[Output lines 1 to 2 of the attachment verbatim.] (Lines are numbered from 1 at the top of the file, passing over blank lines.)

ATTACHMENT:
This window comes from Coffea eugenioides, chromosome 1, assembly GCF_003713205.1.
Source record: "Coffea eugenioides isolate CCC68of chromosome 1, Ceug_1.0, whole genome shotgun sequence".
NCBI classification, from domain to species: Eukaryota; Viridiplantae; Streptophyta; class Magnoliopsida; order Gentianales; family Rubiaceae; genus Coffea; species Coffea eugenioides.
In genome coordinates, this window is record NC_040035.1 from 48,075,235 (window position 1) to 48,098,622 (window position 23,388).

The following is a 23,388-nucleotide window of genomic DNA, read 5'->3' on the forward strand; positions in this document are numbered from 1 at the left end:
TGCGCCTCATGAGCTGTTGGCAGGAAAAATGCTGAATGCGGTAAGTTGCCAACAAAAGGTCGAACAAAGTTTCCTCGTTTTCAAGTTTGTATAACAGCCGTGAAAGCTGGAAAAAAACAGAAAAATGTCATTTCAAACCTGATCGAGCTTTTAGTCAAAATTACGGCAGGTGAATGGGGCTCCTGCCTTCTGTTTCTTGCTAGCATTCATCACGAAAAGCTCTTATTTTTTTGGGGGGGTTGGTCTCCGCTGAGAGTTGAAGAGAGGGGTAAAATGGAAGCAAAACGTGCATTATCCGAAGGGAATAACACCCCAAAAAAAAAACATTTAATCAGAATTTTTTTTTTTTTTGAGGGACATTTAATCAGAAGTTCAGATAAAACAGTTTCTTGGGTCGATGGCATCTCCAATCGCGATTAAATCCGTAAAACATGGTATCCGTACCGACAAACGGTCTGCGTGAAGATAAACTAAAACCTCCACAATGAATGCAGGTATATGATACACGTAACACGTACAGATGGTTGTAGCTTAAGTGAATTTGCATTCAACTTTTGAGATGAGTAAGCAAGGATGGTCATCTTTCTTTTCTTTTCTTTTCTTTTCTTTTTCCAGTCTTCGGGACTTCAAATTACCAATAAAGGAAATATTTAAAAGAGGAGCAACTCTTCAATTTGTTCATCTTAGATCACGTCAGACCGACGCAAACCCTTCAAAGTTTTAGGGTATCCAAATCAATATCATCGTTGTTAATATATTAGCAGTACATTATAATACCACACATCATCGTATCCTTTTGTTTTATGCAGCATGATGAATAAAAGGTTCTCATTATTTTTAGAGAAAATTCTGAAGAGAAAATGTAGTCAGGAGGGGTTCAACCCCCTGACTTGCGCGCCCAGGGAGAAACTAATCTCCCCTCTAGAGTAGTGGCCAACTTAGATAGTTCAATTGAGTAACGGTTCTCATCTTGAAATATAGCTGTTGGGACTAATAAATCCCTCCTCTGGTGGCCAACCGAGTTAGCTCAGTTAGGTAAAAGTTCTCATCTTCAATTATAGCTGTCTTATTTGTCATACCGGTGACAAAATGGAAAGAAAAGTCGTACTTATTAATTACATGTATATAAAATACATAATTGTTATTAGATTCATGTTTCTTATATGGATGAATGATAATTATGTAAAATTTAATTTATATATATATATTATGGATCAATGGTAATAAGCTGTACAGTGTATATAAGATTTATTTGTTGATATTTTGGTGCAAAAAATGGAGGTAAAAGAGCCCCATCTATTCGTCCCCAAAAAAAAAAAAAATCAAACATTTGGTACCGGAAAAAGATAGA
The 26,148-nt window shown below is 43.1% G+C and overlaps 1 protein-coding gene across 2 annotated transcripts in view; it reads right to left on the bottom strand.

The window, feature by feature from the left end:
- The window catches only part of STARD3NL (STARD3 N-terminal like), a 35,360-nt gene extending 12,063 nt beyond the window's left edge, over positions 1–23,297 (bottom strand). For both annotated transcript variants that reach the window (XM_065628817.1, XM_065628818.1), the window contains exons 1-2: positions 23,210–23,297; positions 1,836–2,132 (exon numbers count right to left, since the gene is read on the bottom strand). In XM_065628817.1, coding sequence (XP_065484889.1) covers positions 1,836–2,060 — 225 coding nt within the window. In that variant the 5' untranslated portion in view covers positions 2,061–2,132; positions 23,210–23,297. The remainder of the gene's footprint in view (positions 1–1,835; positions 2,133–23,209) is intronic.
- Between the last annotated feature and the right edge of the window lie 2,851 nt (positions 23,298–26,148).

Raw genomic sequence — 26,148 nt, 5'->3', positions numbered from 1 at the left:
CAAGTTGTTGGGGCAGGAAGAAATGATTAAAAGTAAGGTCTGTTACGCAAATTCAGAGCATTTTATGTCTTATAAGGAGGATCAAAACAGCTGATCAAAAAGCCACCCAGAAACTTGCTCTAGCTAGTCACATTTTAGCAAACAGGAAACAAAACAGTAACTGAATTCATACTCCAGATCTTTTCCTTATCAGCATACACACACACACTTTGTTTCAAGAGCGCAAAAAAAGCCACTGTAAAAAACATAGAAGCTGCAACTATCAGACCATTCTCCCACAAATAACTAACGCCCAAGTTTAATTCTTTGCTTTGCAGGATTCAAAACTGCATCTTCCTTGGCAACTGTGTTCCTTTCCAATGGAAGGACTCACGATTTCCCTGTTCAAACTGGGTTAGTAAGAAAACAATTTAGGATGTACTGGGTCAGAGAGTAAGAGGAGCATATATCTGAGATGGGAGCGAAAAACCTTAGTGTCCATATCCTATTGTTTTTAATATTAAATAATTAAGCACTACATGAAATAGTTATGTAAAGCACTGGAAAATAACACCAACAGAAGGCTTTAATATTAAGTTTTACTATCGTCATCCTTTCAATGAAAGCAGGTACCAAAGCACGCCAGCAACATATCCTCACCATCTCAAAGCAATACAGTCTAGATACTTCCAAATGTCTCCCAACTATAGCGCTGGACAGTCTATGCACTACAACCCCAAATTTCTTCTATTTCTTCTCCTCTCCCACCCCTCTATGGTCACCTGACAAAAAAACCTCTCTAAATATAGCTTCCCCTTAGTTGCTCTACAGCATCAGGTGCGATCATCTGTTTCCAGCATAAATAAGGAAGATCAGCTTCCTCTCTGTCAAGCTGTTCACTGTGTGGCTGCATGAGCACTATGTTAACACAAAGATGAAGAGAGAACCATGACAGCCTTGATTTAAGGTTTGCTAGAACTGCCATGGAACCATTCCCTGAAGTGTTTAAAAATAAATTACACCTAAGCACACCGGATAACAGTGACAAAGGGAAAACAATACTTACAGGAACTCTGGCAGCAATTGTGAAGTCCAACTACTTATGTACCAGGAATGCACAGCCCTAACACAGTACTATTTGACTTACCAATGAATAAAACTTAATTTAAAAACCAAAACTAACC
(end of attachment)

This window comes from Coffea eugenioides, chromosome 1, assembly GCF_003713205.1.
Source record: "Coffea eugenioides isolate CCC68of chromosome 1, Ceug_1.0, whole genome shotgun sequence".